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Charlotte: the most boring town in America? Billy Graham and car racing, not for me

Published
September 9, 2021
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AFTER Standing Rock, I was ready to tackle more social movement issues, so I got a train back to Chicago once more, stayed for a night and then headed south. Way down south by plane this time. It was only 2 hours by plane rather than about 20 by train.

I flew into Charlotte in the afternoon: the largest city in the state of North Carolina. In 1761, when the thirteen colonies were still British, the infant city was named after the wife of King George III, Charlotte of Mecklenburg-Strelitz; the same royal person that Queen Charlotte Sound in New Zealand is named after.

I found Charlotte to be an overly sport-focused city, with a ‘jock culture’ as the Americans say.

According to a recent entry on Wikipedia, “Among Charlotte’s many notable attractions, some of the most popular include the Carolina Panthers of the National Football League (NFL), the Charlotte Hornets of the National Basketball Association (NBA), the Charlotte Independence of the United Soccer League (USL), two NASCAR Sprint Cup races and the NASCAR All-Star Race, the Wells Fargo Championship, the NASCAR Hall of Fame, the Charlotte Ballet. Carowinds amusement park, and the U.S. National Whitewater Center.”

Well, at least they have a ballet. I stayed for two nights there and the whole time all I could think was what a boring place. There was nothing there that interested me, it was all cars and car racing and jock stuff, or pretty nearly so.

The most interesting thing I learned about Charlotte was that it was once occupied by the Catawba Native American Tribe and that in 1759 there were 10,000 of the Catawba living in the Charlotte area. In 1826 there were only 110. It’s crazy to think that contact with white people caused that population crash, mostly as a result of smallpox and other diseases.

Actually, I did one cultural thing while in Charlotte and that was to visit the Billy Graham Library. I convinced myself that there had to be something good about this place to set against the dreadful deaths of virtually an entire Native American people.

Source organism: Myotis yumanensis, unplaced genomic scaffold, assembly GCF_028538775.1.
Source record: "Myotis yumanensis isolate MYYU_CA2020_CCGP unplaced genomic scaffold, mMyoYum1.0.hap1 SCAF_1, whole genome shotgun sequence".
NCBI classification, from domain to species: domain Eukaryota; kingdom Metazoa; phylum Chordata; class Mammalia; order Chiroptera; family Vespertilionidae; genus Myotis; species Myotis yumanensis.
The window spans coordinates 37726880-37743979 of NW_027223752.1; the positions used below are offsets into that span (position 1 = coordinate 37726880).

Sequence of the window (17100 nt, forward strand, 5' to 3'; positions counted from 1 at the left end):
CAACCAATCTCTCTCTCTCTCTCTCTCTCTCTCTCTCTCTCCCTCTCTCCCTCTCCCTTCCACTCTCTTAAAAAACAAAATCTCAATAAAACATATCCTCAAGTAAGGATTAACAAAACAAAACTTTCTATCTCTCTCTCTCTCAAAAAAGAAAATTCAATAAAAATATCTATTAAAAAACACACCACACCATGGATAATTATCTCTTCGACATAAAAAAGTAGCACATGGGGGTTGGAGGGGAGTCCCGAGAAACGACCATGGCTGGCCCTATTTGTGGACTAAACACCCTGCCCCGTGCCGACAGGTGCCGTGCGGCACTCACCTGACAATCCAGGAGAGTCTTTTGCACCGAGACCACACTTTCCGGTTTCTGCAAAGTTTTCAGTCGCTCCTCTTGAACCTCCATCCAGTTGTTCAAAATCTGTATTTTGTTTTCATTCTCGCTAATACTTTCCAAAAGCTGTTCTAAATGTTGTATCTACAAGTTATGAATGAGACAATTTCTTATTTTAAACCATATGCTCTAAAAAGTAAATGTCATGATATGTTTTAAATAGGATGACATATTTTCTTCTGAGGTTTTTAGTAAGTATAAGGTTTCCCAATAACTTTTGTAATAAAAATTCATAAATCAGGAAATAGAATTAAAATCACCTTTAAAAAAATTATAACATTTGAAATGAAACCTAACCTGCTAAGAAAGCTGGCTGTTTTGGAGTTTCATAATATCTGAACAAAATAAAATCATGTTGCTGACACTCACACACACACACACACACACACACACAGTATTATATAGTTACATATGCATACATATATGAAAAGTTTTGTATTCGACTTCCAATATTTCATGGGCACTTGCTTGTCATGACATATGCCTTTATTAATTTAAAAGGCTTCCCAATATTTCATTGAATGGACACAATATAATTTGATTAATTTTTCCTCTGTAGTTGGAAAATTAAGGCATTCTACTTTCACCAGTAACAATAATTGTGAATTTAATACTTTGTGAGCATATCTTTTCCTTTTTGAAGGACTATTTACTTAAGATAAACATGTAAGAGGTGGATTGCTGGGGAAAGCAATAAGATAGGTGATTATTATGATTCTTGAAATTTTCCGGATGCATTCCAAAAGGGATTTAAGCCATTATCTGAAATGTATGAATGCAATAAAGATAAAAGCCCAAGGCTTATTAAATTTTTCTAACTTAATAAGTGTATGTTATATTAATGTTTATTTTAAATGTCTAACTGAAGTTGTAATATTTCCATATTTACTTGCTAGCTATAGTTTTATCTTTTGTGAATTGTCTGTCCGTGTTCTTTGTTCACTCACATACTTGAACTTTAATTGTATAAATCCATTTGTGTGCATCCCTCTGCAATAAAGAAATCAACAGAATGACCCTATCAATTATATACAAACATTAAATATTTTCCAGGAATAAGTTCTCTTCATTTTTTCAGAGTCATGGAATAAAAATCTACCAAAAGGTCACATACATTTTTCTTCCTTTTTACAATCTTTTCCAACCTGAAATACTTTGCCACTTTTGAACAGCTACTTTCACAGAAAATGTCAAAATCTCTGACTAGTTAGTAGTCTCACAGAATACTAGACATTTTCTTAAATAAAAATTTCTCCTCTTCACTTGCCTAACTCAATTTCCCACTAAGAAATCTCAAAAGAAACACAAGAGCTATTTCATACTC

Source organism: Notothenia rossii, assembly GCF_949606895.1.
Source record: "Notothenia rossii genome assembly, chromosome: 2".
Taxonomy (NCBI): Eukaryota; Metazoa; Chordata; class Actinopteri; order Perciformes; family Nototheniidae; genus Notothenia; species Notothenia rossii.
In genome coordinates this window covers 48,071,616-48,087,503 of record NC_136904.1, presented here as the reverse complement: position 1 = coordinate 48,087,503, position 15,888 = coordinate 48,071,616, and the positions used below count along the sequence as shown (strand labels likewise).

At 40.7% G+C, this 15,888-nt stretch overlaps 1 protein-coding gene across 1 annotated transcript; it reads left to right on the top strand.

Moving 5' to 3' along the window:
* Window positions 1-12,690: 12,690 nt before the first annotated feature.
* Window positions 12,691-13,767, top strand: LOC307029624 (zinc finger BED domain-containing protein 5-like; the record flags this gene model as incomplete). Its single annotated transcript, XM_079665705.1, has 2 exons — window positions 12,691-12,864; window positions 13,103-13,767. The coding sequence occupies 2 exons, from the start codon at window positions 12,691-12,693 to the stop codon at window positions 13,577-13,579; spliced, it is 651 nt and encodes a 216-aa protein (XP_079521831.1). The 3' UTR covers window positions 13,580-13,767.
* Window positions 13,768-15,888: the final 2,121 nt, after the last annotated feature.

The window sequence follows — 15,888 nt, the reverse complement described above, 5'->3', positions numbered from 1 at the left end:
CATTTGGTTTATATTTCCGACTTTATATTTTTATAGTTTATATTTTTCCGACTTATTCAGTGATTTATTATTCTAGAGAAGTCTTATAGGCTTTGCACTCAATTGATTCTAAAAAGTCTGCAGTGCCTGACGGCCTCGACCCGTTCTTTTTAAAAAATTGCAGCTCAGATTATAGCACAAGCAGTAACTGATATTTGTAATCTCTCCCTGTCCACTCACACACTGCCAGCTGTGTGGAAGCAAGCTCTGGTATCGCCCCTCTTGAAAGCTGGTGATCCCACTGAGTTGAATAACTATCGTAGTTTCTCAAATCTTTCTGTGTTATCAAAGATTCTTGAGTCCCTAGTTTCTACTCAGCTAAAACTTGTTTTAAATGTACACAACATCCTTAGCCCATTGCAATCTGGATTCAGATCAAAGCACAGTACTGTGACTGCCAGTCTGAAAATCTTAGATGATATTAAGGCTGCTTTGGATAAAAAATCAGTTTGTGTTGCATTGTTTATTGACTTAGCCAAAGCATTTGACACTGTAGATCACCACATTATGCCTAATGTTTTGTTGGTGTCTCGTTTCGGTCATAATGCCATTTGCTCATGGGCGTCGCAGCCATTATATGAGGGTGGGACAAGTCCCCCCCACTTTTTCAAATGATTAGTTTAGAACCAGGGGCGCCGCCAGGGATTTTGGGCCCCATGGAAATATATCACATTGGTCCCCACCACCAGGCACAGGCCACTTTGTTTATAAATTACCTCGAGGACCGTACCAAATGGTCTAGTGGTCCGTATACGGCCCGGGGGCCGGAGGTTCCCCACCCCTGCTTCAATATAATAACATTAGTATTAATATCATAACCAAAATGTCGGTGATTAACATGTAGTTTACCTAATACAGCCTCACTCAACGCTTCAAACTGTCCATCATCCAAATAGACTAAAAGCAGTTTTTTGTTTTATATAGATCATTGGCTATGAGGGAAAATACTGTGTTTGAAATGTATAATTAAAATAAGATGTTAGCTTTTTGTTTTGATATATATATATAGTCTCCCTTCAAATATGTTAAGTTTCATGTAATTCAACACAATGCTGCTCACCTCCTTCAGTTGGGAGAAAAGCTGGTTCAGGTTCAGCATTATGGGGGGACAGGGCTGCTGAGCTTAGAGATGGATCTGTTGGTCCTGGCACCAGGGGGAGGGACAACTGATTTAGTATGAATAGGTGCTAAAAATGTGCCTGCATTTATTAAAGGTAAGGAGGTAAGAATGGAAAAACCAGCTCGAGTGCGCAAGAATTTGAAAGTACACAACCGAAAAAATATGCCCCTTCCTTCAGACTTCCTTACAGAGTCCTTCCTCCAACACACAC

Billy Graham was an Evangelist preacher and revived the religion in the state as well as across the world. He was quite a popular person: in 2007, three former presidents — Jimmy Carter, George H. W. Bush and Bill Clinton — attended the opening, in Charlotte, of the library named after him.

Billy Graham was one of the first southern preachers to openly oppose segregation in the early 1950s, and often went on the road with the legendary civil rights activist Dr Martin Luther King, Jr., better known as just plain Martin Luther King.

But apart from that, I felt like I yawned my way through almost two days in that city. Sorry Charlotte but you take the number one spot for the most boring city I have ever visited in America.

One of Charlotte’s big problems in terms of acquiring more snap is that its downtown area, tightly circumscribed by a motorway bullring, seems overly devoted to open-air car parks and sports stadiums of various sorts. Both are notorious killers of city life and belong outside the motorway bullring, not inside. Also inside the bullring is the NASCAR Hall of Fame, a car-racing museum. Again, that’s not the sort of thing that belongs in the absolute centre of town.

This is what happens when you have too much input from the jocks: sports-mad types I mean, not the Scots (we see it in New Zealand, too).

The only way to make the city centre come alive is to encourage the sorts of things that go with walking around and hopping on trams: pretty much the opposite of team sports, and of car culture as well.

The failure of Charlotte’s downtown is made worse by the fact that Charlotte has less than half the population of Houston in its hugely sprawling metropolitan area.

Houston developed in a similarly car-dependent manner; but so many people live there these days that it has developed a lively downtown anyway, complete with an eventually revived tramway. There’s something for everyone in Houston. But a city like Charlotte has to work harder to keep the sparks of the life downtown from going out, and not pour cold water on whatever remain with yet more stadiums, carparks, and motor museums.

I was excited to head to Alabama. The train was going to leave at 3 a.m., which was just not ideal, so I decided I would drive. I hired another rental car, this time with much better service then in Minot (the snow wasn’t hiding things in Charlotte, of course) and drove for six hours through the countryside to old Alabammy.

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